Without a doubt, this yearâ€™s Deadpool was one of the biggest surprises to come out in recent memory. This was a film that was a good seven years in the making â€” that wallowed in development hell for half a decade before the test footage was “mysteriously” leaked online by probably not Ryan Reynolds or one of the writers. Only then did it finally gain the support it needed from the studio to move forward.
But the surprise didnâ€™t begin or end with the actual quality of the finished product. As great as the film itself ended up being, perhaps the most interesting part of the whole story was the marketing campaign. Usually, your standard superhero film goes through the stereotypical stages of marketing: A poster. A teaser. A trailer. A second trailer. And then whatever connections are needed to get the word out on TV and social media (okay, clearly, Iâ€™m no marketing professional, but you get the idea). Instead, with Deadpool, we were treated to a whole bevy of images, hilarious viral videos, and fourth wall-breaking goodness â€” who can forget that R-rating announcement when Deadpool knocked out Mario Lopez?
Speaking with THR, Reynolds reflected on his ability to really go nuts with the character, and how the studio was magically able to make quick turnaround on his ideas.
â€œIâ€™ve never taken ownership like this before. I could email [Fox domestic marketing chief Marc Weinstock] or anyone on his team at three in the morning with pitches and ideas, and somehow a response would come back within 10 or 15 minutes.”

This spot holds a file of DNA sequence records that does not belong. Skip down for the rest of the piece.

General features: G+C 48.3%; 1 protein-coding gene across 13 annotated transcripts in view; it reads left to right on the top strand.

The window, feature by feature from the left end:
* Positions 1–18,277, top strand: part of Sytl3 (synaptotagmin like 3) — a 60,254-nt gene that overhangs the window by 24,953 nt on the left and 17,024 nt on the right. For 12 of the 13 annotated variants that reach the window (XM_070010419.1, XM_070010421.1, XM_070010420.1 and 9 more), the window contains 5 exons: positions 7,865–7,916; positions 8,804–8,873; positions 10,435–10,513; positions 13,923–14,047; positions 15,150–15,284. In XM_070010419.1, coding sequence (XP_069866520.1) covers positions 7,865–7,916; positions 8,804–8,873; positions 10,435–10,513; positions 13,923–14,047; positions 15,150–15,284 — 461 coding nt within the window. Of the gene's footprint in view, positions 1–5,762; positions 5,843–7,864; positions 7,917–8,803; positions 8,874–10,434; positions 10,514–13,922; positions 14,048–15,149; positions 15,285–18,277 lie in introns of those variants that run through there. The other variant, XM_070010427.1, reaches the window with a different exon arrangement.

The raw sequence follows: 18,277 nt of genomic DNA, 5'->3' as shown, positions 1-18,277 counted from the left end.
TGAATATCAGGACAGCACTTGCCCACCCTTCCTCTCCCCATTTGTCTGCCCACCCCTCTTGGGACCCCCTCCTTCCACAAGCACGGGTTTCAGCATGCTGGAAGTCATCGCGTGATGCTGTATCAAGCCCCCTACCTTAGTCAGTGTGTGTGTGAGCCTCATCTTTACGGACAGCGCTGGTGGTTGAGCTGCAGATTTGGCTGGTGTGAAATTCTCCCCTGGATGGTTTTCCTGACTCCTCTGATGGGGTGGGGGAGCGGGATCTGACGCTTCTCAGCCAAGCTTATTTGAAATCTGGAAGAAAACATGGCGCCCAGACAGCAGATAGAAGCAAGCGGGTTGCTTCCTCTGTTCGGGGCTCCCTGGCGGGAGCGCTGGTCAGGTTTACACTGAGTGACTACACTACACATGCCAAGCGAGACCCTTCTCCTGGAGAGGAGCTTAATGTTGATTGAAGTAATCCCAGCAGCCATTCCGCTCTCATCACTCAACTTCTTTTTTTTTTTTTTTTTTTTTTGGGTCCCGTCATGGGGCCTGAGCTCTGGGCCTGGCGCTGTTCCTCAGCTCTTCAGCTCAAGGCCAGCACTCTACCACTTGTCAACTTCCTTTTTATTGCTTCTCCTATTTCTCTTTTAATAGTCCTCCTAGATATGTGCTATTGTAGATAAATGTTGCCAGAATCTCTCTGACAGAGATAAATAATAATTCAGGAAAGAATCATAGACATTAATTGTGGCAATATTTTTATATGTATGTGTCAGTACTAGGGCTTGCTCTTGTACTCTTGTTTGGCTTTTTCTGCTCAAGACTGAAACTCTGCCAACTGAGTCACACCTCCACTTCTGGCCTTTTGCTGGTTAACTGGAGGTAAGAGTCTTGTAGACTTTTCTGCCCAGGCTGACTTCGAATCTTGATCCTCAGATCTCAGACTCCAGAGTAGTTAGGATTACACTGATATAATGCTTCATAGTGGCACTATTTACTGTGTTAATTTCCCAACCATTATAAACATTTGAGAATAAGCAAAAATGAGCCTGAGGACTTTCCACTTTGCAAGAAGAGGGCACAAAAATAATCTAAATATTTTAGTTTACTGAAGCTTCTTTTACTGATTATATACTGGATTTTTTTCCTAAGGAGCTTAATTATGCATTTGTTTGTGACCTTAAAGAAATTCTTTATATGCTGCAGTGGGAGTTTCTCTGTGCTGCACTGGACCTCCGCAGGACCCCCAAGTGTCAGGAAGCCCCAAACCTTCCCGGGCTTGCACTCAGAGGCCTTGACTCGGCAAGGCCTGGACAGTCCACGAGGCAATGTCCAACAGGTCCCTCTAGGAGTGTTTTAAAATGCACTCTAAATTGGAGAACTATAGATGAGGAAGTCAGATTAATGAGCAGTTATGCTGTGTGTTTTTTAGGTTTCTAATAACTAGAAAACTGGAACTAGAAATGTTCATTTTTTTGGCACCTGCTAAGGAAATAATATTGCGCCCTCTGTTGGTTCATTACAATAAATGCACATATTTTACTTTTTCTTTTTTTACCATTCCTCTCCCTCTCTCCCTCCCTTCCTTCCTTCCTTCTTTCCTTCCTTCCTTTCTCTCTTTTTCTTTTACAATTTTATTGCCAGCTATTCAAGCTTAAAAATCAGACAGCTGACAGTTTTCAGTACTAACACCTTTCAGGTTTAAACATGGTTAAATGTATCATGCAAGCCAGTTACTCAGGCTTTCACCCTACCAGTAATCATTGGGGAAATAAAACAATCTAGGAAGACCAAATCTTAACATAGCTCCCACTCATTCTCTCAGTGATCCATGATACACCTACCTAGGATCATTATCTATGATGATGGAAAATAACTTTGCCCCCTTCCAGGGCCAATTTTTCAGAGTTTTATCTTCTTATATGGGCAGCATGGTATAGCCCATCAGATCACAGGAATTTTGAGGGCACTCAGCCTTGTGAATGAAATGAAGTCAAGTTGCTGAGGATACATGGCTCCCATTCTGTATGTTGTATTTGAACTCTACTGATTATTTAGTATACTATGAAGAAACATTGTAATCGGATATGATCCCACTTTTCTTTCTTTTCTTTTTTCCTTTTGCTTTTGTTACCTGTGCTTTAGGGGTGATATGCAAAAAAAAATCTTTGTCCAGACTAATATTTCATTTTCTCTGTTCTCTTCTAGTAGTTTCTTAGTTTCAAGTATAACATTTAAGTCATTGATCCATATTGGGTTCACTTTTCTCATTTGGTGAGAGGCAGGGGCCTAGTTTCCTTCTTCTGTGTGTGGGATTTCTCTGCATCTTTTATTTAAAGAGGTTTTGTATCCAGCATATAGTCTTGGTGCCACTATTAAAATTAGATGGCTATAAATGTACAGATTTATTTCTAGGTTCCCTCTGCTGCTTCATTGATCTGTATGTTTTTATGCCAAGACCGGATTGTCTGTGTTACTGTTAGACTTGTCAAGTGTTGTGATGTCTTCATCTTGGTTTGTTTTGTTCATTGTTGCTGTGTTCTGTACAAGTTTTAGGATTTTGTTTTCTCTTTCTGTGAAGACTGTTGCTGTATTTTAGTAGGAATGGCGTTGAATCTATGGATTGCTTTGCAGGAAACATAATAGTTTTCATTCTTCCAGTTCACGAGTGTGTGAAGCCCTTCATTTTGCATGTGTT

Of course, anyone whoâ€™s worked in a corporate world will know that large companies usually take a long time to pivot â€” bureaucracy is ever the adversary to creative impulsiveness. So the fact that that they were able to respond to Reynolds so quickly is pretty darn impressive. Perhaps one of the reasons why they were able to take such chances in their marketing had to do with the relatively small risk the film was (at less than a $60 million budget), and the non-traditional nature of the character.
“Deadpool is probably the most unpolished superhero out there, and it gave us this almost unfair advantage. We used this opportunity over and over because we had a character that is a total misfit and fâ€”ing rascal. I can channel this guy [Deadpool] in a way I just can’t seem to channel anything else. When it comes to Deadpool’s sensibility, and certainly his sense of humor, I feel like we were born on the same end of the spectrum.”
The rest is history. Fox made bank on Deadpool, taking in over $780 million on a modest mid-budget film, skyrocketing it to the number one highest grossing R-rated film of all time, with a sequel hitting in less than a year and a half.
Not bad for a film that had a hard enough time getting made.
Deadpool 2 hits theaters on January 12, 2018.
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